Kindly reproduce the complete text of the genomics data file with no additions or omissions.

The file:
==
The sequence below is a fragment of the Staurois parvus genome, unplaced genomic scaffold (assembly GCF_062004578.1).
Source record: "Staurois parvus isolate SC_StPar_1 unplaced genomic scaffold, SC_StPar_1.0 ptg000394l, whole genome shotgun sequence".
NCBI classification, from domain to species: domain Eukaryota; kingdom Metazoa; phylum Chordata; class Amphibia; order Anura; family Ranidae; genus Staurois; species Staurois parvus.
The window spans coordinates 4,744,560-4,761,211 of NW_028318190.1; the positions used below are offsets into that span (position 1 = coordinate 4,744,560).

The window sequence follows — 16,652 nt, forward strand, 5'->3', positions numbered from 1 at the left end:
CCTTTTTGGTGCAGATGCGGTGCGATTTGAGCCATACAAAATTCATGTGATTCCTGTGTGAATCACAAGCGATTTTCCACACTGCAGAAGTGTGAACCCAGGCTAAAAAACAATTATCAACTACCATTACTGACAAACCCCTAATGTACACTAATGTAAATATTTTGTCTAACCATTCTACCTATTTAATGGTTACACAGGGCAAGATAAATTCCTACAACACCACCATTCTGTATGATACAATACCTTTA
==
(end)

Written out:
The sequence below is a fragment of the Staurois parvus genome, unplaced genomic scaffold (assembly GCF_062004578.1).
Source record: "Staurois parvus isolate SC_StPar_1 unplaced genomic scaffold, SC_StPar_1.0 ptg000394l, whole genome shotgun sequence".
NCBI classification, from domain to species: domain Eukaryota; kingdom Metazoa; phylum Chordata; class Amphibia; order Anura; family Ranidae; genus Staurois; species Staurois parvus.
The window spans coordinates 4,744,560-4,761,211 of NW_028318190.1; the positions used below are offsets into that span (position 1 = coordinate 4,744,560).

The window sequence follows — 16,652 nt, forward strand, 5'->3', positions numbered from 1 at the left end:
CCTTTTTGGTGCAGATGCGGTGCGATTTGAGCCATACAAAATTCATGTGATTCCTGTGTGAATCACAAGCGATTTTCCACACTGCAGAAGTGTGAACCCAGGCTAAAAAACAATTATCAACTACCATTACTGACAAACCCCTAATGTACACTAATGTAAATATTTTGTCTAACCATTCTACCTATTTAATGGTTACACAGGGCAAGATAAATTCCTACAACACCACCATTCTGTATGATACAATACCTTTA